This was the Shore in winter,so geese flew by and called an ancient summons to others. The brittle clarity of the moment held long enough that I could almost hear the dynamo that is our world humming like a note too low for ears, but easy to feel, infinitely sustained.

And so the time passed, intent on the world around me,but having the time needed to take my life out, look at it closely, and note all that was good.

I held out as long as I could, but feet and bladder eventually got me moving. I eased back down the trail and over the boggy places, moving easier and better than on the way in despite my immobility for some hours. Unloading near the Toyota, I stowed everything and climbed in. As I headed back towards Rt 301, I noticed I was whistling....

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January 11, 2003, 02:28 PM

Again, I got to go hunting with you today.



Dave McCracken
January 12, 2003, 11:00 AM
You're welcome, HS. Hope others like it too...

January 12, 2003, 11:15 AM
Dave, as usual, a compelling read. Thanks for sharing your thoughts once again! :)

January 12, 2003, 08:41 PM
Don't involve bringing any game home. ;)

Thanks for the reminder, Dave!

Dave McCracken
January 13, 2003, 05:22 AM
You're welcome, folks. Bringing meat home is the ostensible goal of hunting, but there's so much more to it.

January 13, 2003, 05:59 AM
Dave, terrific!

Those of us that hunt can really appreciate your story!

I have had many hunts that ended with me walking out the woods cold and hungry thinking to myself, "well damn, at least I don't have to mess with dragging a deer, field dressing it etc." Hehehe, pulling out the Justies

Looking back, some of the best hunts I have had were hunts where I saw Ol' Mossyhorns but never got a shot. I think those are the hunts that keep me longing for the next. (like something really needs to ;) )

Dave McCracken
January 13, 2003, 06:10 AM
Thanks, Marshall. It's the hunting and not the killing that's important. Hard for some folks to understand, especially those whose feet rarely leave pavement.

"One does not hunt in order to kill, one kills in order to have hunted"- Ortega Y Gasset...

January 13, 2003, 06:45 AM
Wonderful! You capture the feeling of being in tune with the natural world, which, as you say, is something we need.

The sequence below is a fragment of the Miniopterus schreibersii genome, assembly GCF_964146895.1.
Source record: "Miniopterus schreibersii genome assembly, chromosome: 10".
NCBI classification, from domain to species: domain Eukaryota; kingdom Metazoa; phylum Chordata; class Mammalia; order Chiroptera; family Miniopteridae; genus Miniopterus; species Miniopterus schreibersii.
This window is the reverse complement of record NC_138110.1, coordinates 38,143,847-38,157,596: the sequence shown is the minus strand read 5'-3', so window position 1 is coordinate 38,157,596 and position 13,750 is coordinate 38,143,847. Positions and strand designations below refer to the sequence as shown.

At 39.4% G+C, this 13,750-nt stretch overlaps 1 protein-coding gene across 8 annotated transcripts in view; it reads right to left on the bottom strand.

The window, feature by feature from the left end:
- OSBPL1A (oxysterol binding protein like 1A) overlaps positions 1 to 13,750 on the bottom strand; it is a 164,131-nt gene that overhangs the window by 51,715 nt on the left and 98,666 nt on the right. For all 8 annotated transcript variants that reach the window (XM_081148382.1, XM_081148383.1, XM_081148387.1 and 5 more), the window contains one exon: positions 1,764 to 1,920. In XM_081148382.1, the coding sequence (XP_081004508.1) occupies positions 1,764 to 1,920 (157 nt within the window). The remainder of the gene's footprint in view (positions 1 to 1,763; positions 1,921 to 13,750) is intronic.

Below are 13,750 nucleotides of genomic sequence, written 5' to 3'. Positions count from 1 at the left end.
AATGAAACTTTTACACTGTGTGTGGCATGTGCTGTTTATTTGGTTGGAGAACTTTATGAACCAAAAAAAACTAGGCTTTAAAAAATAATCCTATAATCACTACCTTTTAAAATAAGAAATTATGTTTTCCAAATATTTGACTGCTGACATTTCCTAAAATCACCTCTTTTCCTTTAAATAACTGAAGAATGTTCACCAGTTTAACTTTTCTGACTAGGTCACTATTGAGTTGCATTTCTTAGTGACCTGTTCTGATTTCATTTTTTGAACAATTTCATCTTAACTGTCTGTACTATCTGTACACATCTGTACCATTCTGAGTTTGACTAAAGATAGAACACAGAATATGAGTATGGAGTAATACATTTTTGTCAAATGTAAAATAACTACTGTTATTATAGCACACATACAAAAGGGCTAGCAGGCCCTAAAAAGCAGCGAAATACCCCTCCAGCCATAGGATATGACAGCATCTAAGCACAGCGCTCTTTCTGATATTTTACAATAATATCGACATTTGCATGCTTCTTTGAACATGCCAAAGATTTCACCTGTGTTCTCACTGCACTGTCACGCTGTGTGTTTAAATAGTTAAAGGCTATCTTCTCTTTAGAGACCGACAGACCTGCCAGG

Dave McCracken
January 13, 2003, 06:57 PM
Thanks, John, a thought or two on this...

For eons, men hunted for a living. Evolution and the Hunting Way molded us, from our steroscopic vision to our incredible ability to co-operate in time of need. Our very lingual ability was a survival tool first because social predators need a way to communicate"Head them Wildebeests off at the pass", or something similar.

Anyway, we need to hunt because the old abilities and instincts are still in place, Watch small boys of ANY culture as they play, w/o coaching, chase down and ambush games like those we call Cowboys and Indians and Hide and Seek. They're as instinctive as the actions of a kitten 4000 generations removed from the jungle stalking and pouncing on a string dragged slowly along the floor.

Anyway, by going out and obtaining meat the old fashioned way, or just going after it under certain conditions imposed by self, society or law, we return to a more natural life for just a little time and are renewed by it.

January 13, 2003, 07:39 PM
Well, sir, you do string together words in a most pleasing fashion.


January 13, 2003, 09:33 PM
That story sounds like some of the hunts my dad has gone on. It has happened often enough that when he says he's going hunting I tell him he means camping with guns.;) :D

Dave McCracken
January 14, 2003, 03:20 PM
Singer Gary Morris calls it, "Hiking with weapons".

January 14, 2003, 05:00 PM
I hope your year gets much better. No hunter likes leaving a wounded animal, but it happens sometimes despite our best efforts.

I'll say a prayer for better health for you and your wife, and raise a glass for a better hunt next time and soon.

Thanks for the stories Dave.

Dave McCracken
January 14, 2003, 10:13 PM
Thanks, Blades. That doe wasn't wounded, she went and died where I couldn't go. I shot from a rest at less than 45 yards, broadside standing. Her reaction was the same jump and twist I've seen on a good number of lung shots.She didn't suffer, but she got into the thick stuff w/o much of a trail.

January 16, 2003, 08:33 AM
Great read, Dave. Thanks for the reminders of good hunts, whether bringing back meat or not.